I saw that you wrote about Christian Marclay’s The Clock a lot while it was up at Paula Cooper’s 21st Street gallery. Did any other nearby shows catch your attention?
In fact, there was a tremendous, galvanizing object lesson of art only a few feet east of The Clock, at Larry Gagosian’s gallery. There, in Gagosian’s gorgeous pharaonic palace, is installed the stunningly shallow, ridiculously overproduced, empty-headedly decadent exhibition of the market darling Francesco Vezzoli. The gallery has been reconstructed to look like a church or chapel. Everything is painted gray; the lights are dim. A kitschy, hackneyed statue of a Madonna stands at one end. Really, the gallery resembles a Vegas marriage chapel or a high-school theater set. In large plywood nooks, the artist has installed pictures of supermodels as saints holding children. The figures all cry sewn-on tears in the shape of modern masters like Rothko and Lichtenstein. The images are framed in gold-colored frames, melted at their bottoms, Dali-style. It’s nitwitted inanity, a bird-brained and shoddy vacuity, and yet there are collectors stupid enough to buy this work (priced in the hundreds of thousands of dollars, I’m told).
What’s thrilling and encouraging about this silliness is that it can be in such a big gallery and still have absolutely no effect on anyone anywhere. Apart from the idiots who buy it, the Vezzoli show will sink without a trace, confirming that high prices and hype don’t affect anything, and that these sorts of measures of quality have less and less impact outside a tiny insular group. The rest of us were down the block at Paula Cooper -- or almost any gallery in town -- having a better experience.
The first line in your recent review of “Paul Cézanne; Card Players” was “It is not possible to overstate the influence of Paul Cézanne on 20th-century art.” Isn’t that a bit, ah, overstated? There are, ahem, a lot of artists who influenced twentieth century art. Don’t you agree?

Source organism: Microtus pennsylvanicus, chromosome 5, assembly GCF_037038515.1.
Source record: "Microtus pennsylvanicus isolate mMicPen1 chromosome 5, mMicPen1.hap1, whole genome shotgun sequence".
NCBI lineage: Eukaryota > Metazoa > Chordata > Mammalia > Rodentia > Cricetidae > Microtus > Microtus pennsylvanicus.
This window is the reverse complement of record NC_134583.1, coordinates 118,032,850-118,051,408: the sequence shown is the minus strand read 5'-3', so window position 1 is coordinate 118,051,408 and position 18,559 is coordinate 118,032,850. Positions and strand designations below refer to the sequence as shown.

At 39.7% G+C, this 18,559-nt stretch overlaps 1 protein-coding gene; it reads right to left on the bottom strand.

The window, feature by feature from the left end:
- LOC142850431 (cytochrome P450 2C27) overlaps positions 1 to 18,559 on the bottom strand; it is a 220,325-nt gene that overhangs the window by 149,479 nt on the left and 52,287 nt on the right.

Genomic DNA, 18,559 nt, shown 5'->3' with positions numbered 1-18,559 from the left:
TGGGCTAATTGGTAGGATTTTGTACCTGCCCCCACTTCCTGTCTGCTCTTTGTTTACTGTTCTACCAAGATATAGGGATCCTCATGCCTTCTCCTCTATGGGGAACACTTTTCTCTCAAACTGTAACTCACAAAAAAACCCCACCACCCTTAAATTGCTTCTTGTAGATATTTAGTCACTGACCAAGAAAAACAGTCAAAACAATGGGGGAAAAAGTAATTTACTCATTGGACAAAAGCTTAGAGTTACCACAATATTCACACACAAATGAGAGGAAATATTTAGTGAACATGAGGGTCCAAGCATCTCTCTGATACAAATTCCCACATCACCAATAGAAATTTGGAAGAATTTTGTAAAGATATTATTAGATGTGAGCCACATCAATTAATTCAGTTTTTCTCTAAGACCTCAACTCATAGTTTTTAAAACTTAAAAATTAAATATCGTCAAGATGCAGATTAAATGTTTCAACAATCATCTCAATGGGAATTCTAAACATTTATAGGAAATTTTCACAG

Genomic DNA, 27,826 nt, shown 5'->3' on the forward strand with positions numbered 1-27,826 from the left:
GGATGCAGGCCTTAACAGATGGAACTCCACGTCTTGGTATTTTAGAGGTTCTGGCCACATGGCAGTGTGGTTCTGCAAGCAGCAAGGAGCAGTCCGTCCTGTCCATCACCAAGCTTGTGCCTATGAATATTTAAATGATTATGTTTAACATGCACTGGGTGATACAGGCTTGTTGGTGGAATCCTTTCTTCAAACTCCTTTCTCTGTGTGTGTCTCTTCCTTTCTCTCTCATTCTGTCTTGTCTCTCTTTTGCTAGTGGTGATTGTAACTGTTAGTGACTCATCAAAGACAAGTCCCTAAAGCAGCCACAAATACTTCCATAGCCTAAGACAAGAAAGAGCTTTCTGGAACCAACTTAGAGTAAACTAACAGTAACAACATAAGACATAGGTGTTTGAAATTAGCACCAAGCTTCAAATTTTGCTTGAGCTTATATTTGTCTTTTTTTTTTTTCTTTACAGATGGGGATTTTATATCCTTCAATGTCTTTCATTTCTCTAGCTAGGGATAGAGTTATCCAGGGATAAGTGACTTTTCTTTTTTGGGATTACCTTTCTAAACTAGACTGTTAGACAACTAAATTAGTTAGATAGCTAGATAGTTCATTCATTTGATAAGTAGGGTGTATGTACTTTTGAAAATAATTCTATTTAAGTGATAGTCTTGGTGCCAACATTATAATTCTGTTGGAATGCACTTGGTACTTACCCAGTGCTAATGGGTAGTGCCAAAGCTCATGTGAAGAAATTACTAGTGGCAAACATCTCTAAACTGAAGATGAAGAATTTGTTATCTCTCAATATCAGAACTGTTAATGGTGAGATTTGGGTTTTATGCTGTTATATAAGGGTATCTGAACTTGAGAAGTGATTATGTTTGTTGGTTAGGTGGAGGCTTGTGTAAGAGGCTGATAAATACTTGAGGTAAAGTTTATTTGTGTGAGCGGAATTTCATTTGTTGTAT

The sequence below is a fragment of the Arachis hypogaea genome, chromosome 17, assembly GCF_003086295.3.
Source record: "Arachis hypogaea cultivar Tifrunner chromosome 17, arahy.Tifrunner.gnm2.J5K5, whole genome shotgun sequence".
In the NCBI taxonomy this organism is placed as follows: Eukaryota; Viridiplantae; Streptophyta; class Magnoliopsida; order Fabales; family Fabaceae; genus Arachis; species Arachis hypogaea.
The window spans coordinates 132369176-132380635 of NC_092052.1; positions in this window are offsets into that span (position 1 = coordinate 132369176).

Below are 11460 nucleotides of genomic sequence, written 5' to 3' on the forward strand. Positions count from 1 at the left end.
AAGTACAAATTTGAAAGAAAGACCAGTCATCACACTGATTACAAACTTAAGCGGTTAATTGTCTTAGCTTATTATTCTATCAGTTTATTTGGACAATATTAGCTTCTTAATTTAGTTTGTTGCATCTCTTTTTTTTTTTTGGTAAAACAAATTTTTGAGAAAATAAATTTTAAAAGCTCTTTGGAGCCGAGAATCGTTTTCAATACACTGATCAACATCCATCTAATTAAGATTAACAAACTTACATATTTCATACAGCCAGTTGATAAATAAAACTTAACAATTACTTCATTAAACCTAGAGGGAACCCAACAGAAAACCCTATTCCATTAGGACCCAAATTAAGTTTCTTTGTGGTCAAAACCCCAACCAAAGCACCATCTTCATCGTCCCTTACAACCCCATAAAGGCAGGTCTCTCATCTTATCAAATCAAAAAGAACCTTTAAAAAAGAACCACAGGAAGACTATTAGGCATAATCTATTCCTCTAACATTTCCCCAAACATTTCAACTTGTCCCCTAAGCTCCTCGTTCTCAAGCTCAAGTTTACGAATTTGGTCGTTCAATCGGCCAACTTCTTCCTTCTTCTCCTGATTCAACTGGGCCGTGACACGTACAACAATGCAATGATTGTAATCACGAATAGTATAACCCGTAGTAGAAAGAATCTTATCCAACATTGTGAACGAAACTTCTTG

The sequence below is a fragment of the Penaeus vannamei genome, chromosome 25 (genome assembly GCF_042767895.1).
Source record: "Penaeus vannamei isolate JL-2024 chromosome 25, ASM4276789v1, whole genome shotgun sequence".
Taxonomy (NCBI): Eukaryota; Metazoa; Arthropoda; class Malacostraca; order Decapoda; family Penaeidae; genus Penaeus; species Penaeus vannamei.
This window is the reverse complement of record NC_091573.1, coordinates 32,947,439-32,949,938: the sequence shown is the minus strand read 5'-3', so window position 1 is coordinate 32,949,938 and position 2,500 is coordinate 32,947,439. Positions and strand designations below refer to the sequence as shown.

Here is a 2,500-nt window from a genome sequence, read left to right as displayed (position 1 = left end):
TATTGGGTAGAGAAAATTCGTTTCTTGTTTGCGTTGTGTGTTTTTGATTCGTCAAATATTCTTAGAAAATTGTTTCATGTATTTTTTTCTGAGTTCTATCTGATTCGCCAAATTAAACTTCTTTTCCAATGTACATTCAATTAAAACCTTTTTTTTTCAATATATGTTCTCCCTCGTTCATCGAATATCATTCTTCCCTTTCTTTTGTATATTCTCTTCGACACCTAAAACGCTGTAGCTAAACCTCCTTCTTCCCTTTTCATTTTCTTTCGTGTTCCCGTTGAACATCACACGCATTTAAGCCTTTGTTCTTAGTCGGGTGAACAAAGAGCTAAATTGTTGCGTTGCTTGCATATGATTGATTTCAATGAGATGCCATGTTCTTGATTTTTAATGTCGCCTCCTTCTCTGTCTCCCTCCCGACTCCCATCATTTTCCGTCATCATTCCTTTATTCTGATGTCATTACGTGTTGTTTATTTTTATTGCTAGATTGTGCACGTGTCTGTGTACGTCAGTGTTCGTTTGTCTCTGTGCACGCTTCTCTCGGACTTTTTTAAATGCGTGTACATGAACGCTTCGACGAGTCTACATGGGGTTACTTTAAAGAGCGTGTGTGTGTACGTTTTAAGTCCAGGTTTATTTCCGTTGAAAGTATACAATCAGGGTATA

Dear M. Manet,
I love your work. You totally changed the way artists approach art. No one since Goya used black the way you do. You’re a god. I see where you’re coming from on Cézanne, but we both know that you called his work “foul” and refused to show with him in 1874. When you said, “I will never commit myself with Monsieur Cézanne,” it crushed him. (From a PR standpoint, you were right not to show with him that year -- he was attacked more than anyone else in the show, dismissed as a “madman.”) Your best buddy and his childhood pal, Zola, publicly turned on him, writing that he “never matured” as an artist. Of course, Cézanne got off some good lines too. After Gauguin visited his studio he said, “I had a little way of painting. . . but it was mine. One day this guy Gauguin, he took it from me.” He also called academicians “castrated bastards and assholes.” Who doesn’t appreciate a good art smackdown?
Look, I know Cézanne was hard to take. He was this ruddy alien provincial from Aix who spoke with such a pronounced accent it was almost impossible to understand him. Everyone thought he was an animal. I should tell you that he wouldn’t shake your hand in the bar that night because he so respected your work that as someone from Aix he felt he wasn’t worthy to touch you. But Manet; you’re so touchy! In my review I said that that Cézanne’s influence on 20th-century art can’t be overstated. I didn’t say there aren’t other equally influential artists. Ahem, like you. You big baby.
I’ll finish with five loving zingers about Cézanne by that fellow-flamethrower D. H. Lawrence.
• “Cézanne is the artist who shoved the stone from the door of the tomb.”
• “Walls twitch and slide; chairs bend or rear up; clothes curl. Lemons shrivel, go mildewed. You see the gradual flux of change.”
• “Cézanne created a new chaos.”
• “Cézanne’s apples hurt. They made people shout with pain.”
• “Cézanne’s apple is a great deal more than ‘Plato’s Idea.”
You wrote that you watched nineteen hours of Christian Marclay’s The Clock last month. That got me thinking about how much time we look at art. What is the longest you ever spent with a work of art?